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Shia cleric declares jihad on Bahrain government

Murtaza Sindi said a new phase of armed resistance against the royal family have begun.

Threats from a Bahraini Shia opposition group of beginning an armed struggle against the authorities to seek "martyrdom" has led the Bahraini government to suspend an online news site linked to one of the main Shia factions.

The tiny oil-rich monarchy blocked access to the Al-Wasat news website until further notice, following the publication of an inflammatory video by a Shia cleric, Murtaza Sindi, who said that a new phase of armed resistance against the "Al Khalifa tribe", in reference to the royal family, had begun.

According to state-run Bahrain News Agency (BNA), the authorities had accused the opposition-linked website on Monday of publishing materials that threatened "national unity".

Al-Wasat has marketed itself as Bahrain's only independent daily, and is strongly associated with the Shia-led opposition which has been facing a government crackdown since a violent revolution was aborted by a Saudi-led intervention.

It is the second time the newspaper has been closed since last August.

"The newspaper has repeatedly published and broadcast material that causes a rift in society and [promotes] a spirit of division that harms national unity and public order," Bahrain's information ministry said in a statement carried by BNA.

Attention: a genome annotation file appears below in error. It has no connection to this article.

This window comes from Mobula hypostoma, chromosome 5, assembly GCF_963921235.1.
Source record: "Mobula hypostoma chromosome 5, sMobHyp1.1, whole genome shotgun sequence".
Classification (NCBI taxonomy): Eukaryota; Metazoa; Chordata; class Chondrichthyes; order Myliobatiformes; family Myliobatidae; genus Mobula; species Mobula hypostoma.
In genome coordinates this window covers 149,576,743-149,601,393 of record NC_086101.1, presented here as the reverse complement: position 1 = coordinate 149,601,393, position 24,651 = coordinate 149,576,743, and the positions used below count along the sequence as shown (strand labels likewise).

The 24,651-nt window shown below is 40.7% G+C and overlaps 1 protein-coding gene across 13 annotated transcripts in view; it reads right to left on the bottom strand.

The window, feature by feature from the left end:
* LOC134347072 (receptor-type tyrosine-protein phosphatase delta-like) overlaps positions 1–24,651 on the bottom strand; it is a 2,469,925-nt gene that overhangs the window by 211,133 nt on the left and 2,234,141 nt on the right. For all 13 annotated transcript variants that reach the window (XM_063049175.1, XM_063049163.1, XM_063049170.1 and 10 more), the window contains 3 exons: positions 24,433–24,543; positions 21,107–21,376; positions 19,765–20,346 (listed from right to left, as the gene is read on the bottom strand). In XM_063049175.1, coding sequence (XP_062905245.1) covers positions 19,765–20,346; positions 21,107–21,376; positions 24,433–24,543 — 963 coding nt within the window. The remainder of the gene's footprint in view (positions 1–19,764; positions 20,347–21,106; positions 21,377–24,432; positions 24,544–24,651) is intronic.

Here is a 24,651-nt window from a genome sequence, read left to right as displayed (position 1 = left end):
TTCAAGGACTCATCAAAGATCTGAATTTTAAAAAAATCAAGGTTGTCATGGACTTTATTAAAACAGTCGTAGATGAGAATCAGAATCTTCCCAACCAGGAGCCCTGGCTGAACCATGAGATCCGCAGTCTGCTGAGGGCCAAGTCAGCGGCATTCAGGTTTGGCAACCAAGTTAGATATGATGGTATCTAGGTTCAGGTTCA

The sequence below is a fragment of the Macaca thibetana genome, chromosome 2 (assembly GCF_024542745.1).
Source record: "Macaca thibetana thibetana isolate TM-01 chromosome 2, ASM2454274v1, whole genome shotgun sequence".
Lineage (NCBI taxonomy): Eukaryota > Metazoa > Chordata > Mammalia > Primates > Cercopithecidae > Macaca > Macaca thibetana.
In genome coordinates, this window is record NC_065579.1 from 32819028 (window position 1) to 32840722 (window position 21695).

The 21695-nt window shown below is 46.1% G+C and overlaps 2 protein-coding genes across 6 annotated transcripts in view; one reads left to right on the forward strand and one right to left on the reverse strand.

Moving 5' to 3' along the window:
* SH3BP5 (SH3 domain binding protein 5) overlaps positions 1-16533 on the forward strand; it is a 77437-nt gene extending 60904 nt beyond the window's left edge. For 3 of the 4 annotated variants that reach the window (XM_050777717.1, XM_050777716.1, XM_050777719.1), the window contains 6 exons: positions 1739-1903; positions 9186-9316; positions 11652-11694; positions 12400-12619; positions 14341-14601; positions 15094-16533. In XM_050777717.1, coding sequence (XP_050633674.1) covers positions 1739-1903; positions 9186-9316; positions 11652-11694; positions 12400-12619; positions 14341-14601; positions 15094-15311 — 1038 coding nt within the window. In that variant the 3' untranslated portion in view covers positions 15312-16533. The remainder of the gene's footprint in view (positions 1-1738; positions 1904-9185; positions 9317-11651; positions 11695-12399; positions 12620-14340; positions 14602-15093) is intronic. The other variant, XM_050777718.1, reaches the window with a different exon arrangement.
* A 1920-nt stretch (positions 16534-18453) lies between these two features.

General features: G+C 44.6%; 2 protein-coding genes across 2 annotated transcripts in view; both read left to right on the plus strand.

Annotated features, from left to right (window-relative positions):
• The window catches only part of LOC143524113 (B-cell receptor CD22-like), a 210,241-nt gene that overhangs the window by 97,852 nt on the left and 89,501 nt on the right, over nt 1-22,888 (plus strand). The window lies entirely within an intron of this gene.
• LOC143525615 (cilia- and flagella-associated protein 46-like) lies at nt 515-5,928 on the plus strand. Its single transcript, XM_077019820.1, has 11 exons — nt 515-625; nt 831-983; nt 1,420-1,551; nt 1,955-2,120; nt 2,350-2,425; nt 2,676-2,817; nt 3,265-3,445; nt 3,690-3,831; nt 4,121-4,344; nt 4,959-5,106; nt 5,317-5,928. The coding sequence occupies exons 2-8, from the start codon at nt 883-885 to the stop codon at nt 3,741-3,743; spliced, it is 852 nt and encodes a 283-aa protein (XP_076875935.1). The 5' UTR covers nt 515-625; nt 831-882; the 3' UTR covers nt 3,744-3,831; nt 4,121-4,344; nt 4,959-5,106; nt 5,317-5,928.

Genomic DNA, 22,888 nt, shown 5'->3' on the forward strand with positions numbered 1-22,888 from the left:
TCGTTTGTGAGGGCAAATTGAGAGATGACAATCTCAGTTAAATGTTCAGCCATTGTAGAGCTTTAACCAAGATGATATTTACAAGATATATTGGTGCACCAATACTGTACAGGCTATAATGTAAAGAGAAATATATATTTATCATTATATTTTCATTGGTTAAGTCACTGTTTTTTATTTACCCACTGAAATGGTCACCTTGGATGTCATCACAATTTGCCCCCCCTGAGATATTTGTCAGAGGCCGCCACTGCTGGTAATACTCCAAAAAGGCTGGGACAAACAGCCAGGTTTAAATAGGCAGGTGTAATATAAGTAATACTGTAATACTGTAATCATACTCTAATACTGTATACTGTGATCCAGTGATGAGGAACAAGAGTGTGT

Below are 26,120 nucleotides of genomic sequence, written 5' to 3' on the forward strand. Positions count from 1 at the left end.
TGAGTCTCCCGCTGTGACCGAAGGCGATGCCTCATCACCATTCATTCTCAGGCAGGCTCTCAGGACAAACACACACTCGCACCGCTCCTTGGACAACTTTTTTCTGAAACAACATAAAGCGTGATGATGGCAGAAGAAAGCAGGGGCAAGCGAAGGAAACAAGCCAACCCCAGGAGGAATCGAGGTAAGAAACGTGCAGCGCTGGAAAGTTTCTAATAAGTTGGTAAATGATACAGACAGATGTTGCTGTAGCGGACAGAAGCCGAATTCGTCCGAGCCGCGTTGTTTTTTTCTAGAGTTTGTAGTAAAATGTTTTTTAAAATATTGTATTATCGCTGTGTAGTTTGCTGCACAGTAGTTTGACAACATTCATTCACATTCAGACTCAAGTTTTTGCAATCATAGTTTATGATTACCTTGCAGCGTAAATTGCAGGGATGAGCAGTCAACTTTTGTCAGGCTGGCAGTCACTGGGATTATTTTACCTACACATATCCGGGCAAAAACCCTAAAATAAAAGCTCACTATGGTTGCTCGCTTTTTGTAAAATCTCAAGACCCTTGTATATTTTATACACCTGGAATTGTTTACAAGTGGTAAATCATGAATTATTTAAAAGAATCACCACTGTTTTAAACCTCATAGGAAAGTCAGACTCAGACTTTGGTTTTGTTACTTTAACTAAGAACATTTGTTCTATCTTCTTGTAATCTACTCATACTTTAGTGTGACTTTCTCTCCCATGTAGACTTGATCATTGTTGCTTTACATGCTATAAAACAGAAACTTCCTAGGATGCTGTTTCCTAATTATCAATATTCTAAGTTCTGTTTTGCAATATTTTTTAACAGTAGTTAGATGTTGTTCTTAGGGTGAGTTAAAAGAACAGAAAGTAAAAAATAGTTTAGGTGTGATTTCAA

A newspaper employee confirmed that the online edition, including online services, had been suspended but said the print edition had been allowed to continue. Access to the website remained unrestricted from outside the Gulf monarchy.

This comes after Bahraini Shia leader Murtaza Sindi, who is well-known for inciting against the Bahraini authorities, announced the beginning of an armed campaign to overthrow the current government.

Sindi said that his organisation, the Shia Islamist Al-Wafa party, would either seek "justice" in Bahrain, or else "martyrdom" fighting in support of their cause.

Earlier this week, Bahrain executed three Shia men convicted of having killed three police officers in a 2014 bomb attack, leading to protests.

The United States expressed concern on Tuesday about the executions, whilst simultaneously describing the killing of police officers as "reprehensible…and [deserving of] condemnation."

State Department spokesman John Kirby said: "We're concerned that these executions occurred at a time of elevated tension in Bahrain…We continue to call on…Bahrain to return urgently to the path of reconciliation."

"This, we believe, is the best way to marginalise those who support violence and bring greater security and stability to the region."

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